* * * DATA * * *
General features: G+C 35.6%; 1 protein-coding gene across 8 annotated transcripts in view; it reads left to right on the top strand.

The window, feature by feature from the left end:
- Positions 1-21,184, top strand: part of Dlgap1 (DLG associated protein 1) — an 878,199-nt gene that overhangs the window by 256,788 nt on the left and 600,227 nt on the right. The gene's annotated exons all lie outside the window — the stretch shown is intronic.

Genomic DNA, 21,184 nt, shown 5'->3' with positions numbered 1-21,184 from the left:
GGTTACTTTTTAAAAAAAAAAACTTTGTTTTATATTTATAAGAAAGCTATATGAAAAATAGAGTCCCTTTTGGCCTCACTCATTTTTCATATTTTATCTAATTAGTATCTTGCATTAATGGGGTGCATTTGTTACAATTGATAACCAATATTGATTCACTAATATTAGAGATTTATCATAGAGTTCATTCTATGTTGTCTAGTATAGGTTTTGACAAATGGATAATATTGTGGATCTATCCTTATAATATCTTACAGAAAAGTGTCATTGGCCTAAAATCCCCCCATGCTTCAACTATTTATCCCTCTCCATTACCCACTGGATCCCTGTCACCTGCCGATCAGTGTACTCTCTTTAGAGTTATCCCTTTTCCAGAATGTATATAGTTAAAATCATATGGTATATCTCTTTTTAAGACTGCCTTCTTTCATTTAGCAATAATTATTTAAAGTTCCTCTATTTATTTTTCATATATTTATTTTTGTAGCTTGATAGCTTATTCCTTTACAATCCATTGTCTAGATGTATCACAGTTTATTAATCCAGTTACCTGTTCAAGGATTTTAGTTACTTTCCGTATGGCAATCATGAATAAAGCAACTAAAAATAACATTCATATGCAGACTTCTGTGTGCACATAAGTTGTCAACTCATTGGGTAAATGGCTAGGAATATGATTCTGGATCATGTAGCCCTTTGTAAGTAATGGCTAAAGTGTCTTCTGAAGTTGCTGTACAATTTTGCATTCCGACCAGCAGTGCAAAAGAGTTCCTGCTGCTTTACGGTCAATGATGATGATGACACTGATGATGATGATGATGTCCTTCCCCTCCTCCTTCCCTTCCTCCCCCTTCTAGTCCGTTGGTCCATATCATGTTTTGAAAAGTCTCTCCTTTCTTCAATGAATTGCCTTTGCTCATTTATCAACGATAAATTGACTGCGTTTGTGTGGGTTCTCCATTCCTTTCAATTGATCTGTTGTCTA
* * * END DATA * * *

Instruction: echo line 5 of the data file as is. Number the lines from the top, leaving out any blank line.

GGTTACTTTTTAAAAAAAAAAACTTTGTTTTATATTTATAAGAAAGCTATATGAAAAATAGAGTCCCTTTTGGCCTCACTCATTTTTCATATTTTATCTAATTAGTATCTTGCATTAATGGGGTGCATTTGTTACAATTGATAACCAATATTGATTCACTAATATTAGAGATTTATCATAGAGTTCATTCTATGTTGTCTAGTATAGGTTTTGACAAATGGATAATATTGTGGATCTATCCTTATAATATCTTACAGAAAAGTGTCATTGGCCTAAAATCCCCCCATGCTTCAACTATTTATCCCTCTCCATTACCCACTGGATCCCTGTCACCTGCCGATCAGTGTACTCTCTTTAGAGTTATCCCTTTTCCAGAATGTATATAGTTAAAATCATATGGTATATCTCTTTTTAAGACTGCCTTCTTTCATTTAGCAATAATTATTTAAAGTTCCTCTATTTATTTTTCATATATTTATTTTTGTAGCTTGATAGCTTATTCCTTTACAATCCATTGTCTAGATGTATCACAGTTTATTAATCCAGTTACCTGTTCAAGGATTTTAGTTACTTTCCGTATGGCAATCATGAATAAAGCAACTAAAAATAACATTCATATGCAGACTTCTGTGTGCACATAAGTTGTCAACTCATTGGGTAAATGGCTAGGAATATGATTCTGGATCATGTAGCCCTTTGTAAGTAATGGCTAAAGTGTCTTCTGAAGTTGCTGTACAATTTTGCATTCCGACCAGCAGTGCAAAAGAGTTCCTGCTGCTTTACGGTCAATGATGATGATGACACTGATGATGATGATGATGTCCTTCCCCTCCTCCTTCCCTTCCTCCCCCTTCTAGTCCGTTGGTCCATATCATGTTTTGAAAAGTCTCTCCTTTCTTCAATGAATTGCCTTTGCTCATTTATCAACGATAAATTGACTGCGTTTGTGTGGGTTCTCCATTCCTTTCAATTGATCTGTTGTCTA